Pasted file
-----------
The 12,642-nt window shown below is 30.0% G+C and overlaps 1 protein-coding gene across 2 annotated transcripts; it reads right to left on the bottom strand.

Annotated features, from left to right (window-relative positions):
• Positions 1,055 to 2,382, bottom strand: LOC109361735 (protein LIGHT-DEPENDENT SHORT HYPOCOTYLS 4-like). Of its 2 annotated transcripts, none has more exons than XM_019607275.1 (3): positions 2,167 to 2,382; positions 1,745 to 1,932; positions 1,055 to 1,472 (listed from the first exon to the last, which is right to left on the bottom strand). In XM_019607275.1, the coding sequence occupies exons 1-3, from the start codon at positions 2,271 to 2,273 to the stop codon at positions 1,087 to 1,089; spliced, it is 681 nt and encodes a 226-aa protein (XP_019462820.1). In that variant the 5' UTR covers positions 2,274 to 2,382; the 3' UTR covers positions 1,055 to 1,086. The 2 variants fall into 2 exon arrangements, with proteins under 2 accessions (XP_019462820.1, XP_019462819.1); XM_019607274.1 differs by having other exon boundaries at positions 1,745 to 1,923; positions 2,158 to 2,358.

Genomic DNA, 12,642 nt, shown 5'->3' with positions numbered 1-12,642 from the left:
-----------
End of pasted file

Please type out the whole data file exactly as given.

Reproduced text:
The 12,642-nt window shown below is 30.0% G+C and overlaps 1 protein-coding gene across 2 annotated transcripts; it reads right to left on the bottom strand.

Annotated features, from left to right (window-relative positions):
• Positions 1,055 to 2,382, bottom strand: LOC109361735 (protein LIGHT-DEPENDENT SHORT HYPOCOTYLS 4-like). Of its 2 annotated transcripts, none has more exons than XM_019607275.1 (3): positions 2,167 to 2,382; positions 1,745 to 1,932; positions 1,055 to 1,472 (listed from the first exon to the last, which is right to left on the bottom strand). In XM_019607275.1, the coding sequence occupies exons 1-3, from the start codon at positions 2,271 to 2,273 to the stop codon at positions 1,087 to 1,089; spliced, it is 681 nt and encodes a 226-aa protein (XP_019462820.1). In that variant the 5' UTR covers positions 2,274 to 2,382; the 3' UTR covers positions 1,055 to 1,086. The 2 variants fall into 2 exon arrangements, with proteins under 2 accessions (XP_019462820.1, XP_019462819.1); XM_019607274.1 differs by having other exon boundaries at positions 1,745 to 1,923; positions 2,158 to 2,358.

Genomic DNA, 12,642 nt, shown 5'->3' with positions numbered 1-12,642 from the left: